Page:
(The original article was published, in spanish, in the blog Bahia Sin Fondo, September 2011)
This is a story that I heard or read a long time ago and that remained almost forgotten in my mind. Ten years ago I went to the city of Luján, in the province of Buenos Aires, during a weekend, and among other things I visited the transportation museum. This museum is one of the most important in its field in Latin America, and has many objects related to transportation that are emblematic for the country: the locomotive “La Porteña”, the aircraft “Plus Ultra”, presidential carriages, and many more. During that visit, among all these things, I found a special object that reminded me of the story that is the excuse for these lines.
What can be seen in the image is an old wheelbarrow with an iron structure and a wooden box, painted with the national colors and marked “Raid Cte. Luis Piedrabuena Buenos Aires”. The story behind this old wheelbarrow is the following. In 1935, in an oil camp near Laguna Grande (Santa Cruz), a singular bet takes place. The Basque Guillermo Larregui (born in Pamplona, to be more exact) bet his friends that he was capable of taking to Buenos Aires a wheelbarrow loaded with 100 kilograms, starting from the town of Comandante Luis Piedrabuena. Once the bet was agreed, Larregui prepared everything and left on March 25, 1935 to meet the challenge. Pushing his rustic wheelbarrow of iron and wood, he traveled the more than 2000 kilometers that separate Comandante Luis Piedrabuena and Buenos Aires, in fourteen months. Today, with the current paved roads, the journey by car covers about 2300 kilometers. In 1935 some of these routes had other different courses and most of them were dirt roads, which adds more difficulty to the already difficult crossing. On May 24, 1936 Larregui finally arrived to the capital, where he was received with admiration by the people and the press.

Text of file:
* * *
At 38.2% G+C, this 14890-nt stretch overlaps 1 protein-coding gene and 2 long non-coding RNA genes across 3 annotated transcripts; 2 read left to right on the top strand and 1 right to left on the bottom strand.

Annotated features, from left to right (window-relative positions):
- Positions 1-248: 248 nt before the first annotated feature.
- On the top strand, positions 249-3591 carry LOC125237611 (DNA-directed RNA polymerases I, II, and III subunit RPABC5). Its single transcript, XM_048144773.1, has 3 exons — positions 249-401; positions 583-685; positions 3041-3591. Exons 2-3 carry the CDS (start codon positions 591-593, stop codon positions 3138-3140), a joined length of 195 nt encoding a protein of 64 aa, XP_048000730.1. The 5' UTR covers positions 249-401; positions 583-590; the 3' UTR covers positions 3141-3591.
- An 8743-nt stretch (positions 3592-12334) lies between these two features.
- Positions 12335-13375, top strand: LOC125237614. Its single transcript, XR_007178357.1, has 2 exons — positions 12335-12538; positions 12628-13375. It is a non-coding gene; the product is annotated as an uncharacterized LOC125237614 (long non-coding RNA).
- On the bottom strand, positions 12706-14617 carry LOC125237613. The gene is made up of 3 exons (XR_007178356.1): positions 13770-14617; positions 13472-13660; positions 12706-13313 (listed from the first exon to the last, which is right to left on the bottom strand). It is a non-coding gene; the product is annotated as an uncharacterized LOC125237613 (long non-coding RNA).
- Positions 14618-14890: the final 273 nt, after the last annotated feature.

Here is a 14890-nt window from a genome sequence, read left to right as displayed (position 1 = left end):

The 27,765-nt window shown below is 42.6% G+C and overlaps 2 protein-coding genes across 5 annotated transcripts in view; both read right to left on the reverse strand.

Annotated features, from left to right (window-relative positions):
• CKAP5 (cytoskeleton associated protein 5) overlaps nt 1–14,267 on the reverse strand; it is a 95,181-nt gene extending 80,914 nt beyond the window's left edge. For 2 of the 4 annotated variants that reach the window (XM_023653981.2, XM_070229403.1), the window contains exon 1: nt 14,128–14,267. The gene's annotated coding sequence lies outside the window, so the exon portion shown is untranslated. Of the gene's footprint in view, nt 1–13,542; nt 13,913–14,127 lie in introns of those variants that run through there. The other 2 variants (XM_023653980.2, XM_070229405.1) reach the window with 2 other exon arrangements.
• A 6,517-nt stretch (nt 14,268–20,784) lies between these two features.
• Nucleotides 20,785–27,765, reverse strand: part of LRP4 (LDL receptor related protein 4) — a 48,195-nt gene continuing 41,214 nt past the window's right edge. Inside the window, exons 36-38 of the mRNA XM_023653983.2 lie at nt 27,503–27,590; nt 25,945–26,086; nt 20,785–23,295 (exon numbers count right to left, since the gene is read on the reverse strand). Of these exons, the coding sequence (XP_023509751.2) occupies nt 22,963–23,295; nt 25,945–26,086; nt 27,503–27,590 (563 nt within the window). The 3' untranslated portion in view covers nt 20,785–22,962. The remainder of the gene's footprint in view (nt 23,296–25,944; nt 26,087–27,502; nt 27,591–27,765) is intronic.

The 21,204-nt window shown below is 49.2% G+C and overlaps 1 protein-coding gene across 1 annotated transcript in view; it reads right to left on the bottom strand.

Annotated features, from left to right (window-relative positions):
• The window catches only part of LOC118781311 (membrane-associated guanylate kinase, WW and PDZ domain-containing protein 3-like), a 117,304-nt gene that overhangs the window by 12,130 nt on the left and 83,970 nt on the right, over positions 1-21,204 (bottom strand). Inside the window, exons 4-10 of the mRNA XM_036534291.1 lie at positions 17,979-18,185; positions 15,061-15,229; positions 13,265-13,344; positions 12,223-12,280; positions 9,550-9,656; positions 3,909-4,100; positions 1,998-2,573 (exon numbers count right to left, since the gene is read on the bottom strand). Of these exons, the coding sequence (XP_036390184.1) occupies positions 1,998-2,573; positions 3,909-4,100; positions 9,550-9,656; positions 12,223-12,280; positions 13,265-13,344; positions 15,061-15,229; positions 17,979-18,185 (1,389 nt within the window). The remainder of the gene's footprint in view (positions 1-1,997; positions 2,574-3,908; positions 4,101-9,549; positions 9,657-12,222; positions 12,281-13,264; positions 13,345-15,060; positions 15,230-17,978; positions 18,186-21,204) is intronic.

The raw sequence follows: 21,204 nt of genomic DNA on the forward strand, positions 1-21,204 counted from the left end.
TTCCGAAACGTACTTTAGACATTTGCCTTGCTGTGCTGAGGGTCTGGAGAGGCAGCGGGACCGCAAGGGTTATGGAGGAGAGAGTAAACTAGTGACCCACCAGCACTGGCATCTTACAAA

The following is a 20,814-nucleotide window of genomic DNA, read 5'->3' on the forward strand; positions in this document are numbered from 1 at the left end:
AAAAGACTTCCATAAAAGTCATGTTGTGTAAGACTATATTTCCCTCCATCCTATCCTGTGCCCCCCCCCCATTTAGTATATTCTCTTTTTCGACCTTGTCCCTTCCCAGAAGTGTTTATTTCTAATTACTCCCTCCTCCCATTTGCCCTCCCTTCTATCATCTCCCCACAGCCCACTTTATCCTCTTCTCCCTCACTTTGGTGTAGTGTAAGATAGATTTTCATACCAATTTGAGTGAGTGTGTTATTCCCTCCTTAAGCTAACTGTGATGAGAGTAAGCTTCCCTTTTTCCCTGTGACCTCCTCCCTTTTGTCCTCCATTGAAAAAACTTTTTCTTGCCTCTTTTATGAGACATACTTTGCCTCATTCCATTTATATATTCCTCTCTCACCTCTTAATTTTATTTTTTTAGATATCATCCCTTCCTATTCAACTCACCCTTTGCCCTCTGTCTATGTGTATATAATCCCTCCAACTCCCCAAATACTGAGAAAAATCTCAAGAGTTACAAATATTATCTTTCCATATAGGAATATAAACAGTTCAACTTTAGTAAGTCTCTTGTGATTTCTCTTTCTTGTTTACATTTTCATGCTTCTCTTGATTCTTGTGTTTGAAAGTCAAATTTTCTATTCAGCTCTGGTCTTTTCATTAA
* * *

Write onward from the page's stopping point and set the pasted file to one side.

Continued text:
In the following years Larregui made other crossings with a wheelbarrow, which led him to cross the Andes and visit Chile, and then head north to Bolivia. His journeys earned him the title “el vasco de la carretilla” (the Basque of the wheelbarrow), and were followed by the public through the newspapers. Larregui finally settled near Puerto Iguazú, where he lived until his death in 1964.
The Bilbao journalist Txema Urrutia reviews Larregui’s life and travels exhaustively in his book “El vasco de la carretilla”, which can be partially read in Google Books. According to Urrutia, the best documented of the trips was the second, which took him from Coronel Pringles (Buenos Aires province) to La Quiaca (Jujuy province). Larregui had learned from his experience and, to put it in a habitual way nowadays, he made it more mediatic, with a more intense monitoring of the media. Anyway, the first trip was also followed by the national press, especially by the newspapers Crítica and La Nación. An interesting anecdote that Urrutia rescues about Larregui’s first trip is a story where the Basque says that the places in the country where he was best received and helped by the people were Necochea and Trelew. Although in the vicinity of Trelew he almost died frozen, it seems that he was helped in a special way by the inhabitants of that Chubut town.
In 2006, a documentary about the life and feat of Guillermo Larregui, called “Gora Vasco!” Its history is remembered in several places of the country, but especially in Comandante Luis Piedrabuena, where there is a monument that remembers his raid of 1935. His legacy, among other things, is a message of tenacity and effort. Those who knew him remember him as a great person, and undoubtedly his peculiar feat had an entire country in suspense, following his wanderings along the lonely and extensive roads of Argentina. To close this post, a reflection of Larregui himself that summarizes him and his travels in a few words:
Living the hidden rhythm of the fields
full of sunshine.
The emotion of the Argentine land,
full of generosity.
Here is my goal.
No one can take away my happiness
of owning my own destiny
Guillermo Larregui, 17 / August / 1938